• DzyMsLizzy profile imageAUTHOR

    Liz Elias 

    9 years ago from Oakley, CA

    @ geethbhim--Thank you very much for your input. I agree with you.

    @ mljdgulley354--You are right. It is very easy to think of too many things to do and paralyze ourselves just thinking about all of it at once. Thanks for your valuable comment.

    @ FGual--So true--I fully agree that was a crummy tradition for someone to start. I've no idea where it came from, but it's been around too long, and needs to be shown the door. You're right--do things whenever able throughout the year, and don't forget to reward your accomplishments.

    @ Simone Smith--Hi there, Simone! I'm glad you liked my take on the concept. Thanks very much for stopping by and commenting.

    @ JYOTI KOTHARI--Hello, Jyoti--I'm pleased that you liked the article. Thank you very much for the comment and the votes!

  • JYOTI KOTHARI profile image

    Jyoti Kothari 

    9 years ago from Jaipur

    Its unique. You are writing in non-traditional way with new angle. Actually speaking I love new ideas.

    This is really a great hub. Rated Awesome and up!

  • Simone Smith profile image

    Simone Haruko Smith 

    9 years ago from San Francisco

    Spring is SUCH a great time for setting new goals, and you make a great point about keeping it simple. Good point also about the first of the year being a bit too hectic and stressful for taking on such ambitious new projects. Thanks for sharing the sound recommendations!

  • FGual profile image


    9 years ago from USA

    The entire New Year's resolutions idea is lousy, I wonder who started that. Setting goals when tired of traveling and partying will be fruitless. Much better to set small achievable goals throughout the year, then celebrate your success.

  • mljdgulley354 profile image


    9 years ago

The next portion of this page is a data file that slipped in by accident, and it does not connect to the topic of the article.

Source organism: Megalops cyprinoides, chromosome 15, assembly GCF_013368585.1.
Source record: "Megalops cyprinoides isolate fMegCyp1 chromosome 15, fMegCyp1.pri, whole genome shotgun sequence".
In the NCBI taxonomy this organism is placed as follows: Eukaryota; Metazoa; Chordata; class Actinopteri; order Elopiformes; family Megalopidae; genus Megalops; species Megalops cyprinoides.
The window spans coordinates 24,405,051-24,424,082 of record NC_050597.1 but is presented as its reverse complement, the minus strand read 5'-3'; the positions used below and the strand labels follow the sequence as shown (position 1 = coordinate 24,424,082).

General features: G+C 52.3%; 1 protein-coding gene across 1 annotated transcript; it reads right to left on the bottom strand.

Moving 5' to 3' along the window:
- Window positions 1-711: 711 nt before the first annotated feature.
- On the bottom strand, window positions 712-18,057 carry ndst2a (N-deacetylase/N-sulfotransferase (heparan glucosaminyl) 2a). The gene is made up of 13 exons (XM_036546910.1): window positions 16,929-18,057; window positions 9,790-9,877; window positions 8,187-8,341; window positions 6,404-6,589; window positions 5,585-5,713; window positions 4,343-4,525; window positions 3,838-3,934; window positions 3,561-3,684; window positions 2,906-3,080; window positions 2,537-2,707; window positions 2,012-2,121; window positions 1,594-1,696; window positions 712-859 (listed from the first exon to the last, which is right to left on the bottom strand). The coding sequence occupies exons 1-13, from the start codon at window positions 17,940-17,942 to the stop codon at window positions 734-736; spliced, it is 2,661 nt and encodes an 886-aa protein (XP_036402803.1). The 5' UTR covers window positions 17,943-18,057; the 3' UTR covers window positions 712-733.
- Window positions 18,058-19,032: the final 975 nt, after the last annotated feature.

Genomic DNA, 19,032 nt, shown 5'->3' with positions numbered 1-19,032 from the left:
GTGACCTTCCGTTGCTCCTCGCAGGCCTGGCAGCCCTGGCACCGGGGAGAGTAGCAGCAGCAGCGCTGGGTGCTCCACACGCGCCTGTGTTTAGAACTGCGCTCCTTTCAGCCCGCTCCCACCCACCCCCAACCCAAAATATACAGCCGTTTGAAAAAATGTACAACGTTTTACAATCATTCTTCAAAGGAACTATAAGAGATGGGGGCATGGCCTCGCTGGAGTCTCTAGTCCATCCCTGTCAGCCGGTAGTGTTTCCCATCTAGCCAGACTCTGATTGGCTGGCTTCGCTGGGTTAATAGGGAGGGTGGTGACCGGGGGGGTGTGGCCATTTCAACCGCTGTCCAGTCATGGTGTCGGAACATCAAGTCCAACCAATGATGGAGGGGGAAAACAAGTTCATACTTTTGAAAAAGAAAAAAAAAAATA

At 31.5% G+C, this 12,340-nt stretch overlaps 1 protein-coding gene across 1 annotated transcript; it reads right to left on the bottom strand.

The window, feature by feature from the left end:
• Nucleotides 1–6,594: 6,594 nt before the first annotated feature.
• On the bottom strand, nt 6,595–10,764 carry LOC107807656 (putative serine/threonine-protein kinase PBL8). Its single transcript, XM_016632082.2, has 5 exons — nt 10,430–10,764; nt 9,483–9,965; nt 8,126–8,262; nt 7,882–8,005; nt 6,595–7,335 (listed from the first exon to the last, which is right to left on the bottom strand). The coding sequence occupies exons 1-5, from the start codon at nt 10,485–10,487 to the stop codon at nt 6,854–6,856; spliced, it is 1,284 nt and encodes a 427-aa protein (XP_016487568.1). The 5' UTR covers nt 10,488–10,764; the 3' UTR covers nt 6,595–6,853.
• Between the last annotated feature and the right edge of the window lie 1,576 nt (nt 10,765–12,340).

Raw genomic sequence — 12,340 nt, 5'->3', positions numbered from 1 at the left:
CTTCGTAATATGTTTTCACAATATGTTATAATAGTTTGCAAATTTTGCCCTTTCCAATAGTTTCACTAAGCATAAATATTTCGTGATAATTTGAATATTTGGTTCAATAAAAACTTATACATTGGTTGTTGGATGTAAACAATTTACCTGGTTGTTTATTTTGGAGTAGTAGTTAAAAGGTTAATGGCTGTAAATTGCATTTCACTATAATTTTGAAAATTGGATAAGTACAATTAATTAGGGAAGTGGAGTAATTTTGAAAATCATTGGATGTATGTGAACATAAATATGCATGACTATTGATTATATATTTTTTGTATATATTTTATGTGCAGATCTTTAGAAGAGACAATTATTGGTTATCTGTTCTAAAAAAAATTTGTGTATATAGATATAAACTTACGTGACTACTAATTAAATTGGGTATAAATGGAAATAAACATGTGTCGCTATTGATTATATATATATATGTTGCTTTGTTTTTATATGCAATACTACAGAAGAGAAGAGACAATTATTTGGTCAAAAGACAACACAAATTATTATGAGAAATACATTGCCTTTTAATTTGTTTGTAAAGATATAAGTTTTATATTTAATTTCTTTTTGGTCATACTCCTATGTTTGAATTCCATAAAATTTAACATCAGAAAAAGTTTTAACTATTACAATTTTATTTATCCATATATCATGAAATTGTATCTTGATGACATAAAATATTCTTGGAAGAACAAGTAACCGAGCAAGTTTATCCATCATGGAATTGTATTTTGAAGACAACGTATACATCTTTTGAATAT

Knowing your own limitations is very wise. Sometimes we have so much we want to do that just thinking about it we overwhelm ourselves and nothing gets done.

  • geetbhim profile image

    sangeeta verma 

    9 years ago from Ludhiana India

    Yes I agree with you new year is not the time to start a resolution, its whenever you feel you can start your resolution and stick to your goal.

  • DzyMsLizzy profile imageAUTHOR

    Liz Elias 

    9 years ago from Oakley, CA

    Hello, Arlene--

    Yes we can be guilty of getting in our own way many times. Sometimes, as I mentioned, it is timing, and sometimes, a matter of lack of faith in oneself.

    Thanks for stopping by and adding your comment, and the vote!

  • profile image

    Arlene V. Poma 

    9 years ago

    Awwwwwww, MsLizzy, some people are their worst enemies when it comes to not achieving their goals in life. I found out almost 15 years back (this was during the New Year, too) that if you really want something, you will go after it. There is something so magical about reaching a goal. You would be a fool not to repeat the process again and again. If anyone is lacking confidence when it comes to meeting their goals, I'd like to say, "Just go kick some ass, Honey. You'll do just fine . . ." This is my wish for anyone who is struggling. Voted up!

  • DzyMsLizzy profile imageAUTHOR

    Liz Elias 

    9 years ago from Oakley, CA

    Hello, venki_indiain--thank you for your input. Yes, a plan is important, as well as proper timing, and for each individual, that will be different.

  • venki_indiain profile image


    9 years ago from Chennai

    By putting a proper action plan, there will be a meaning of setting goals. But people every year they may set goals but action plan is missing.

    Action plan and regular follow ups will lead to achieve a goal whatever it is.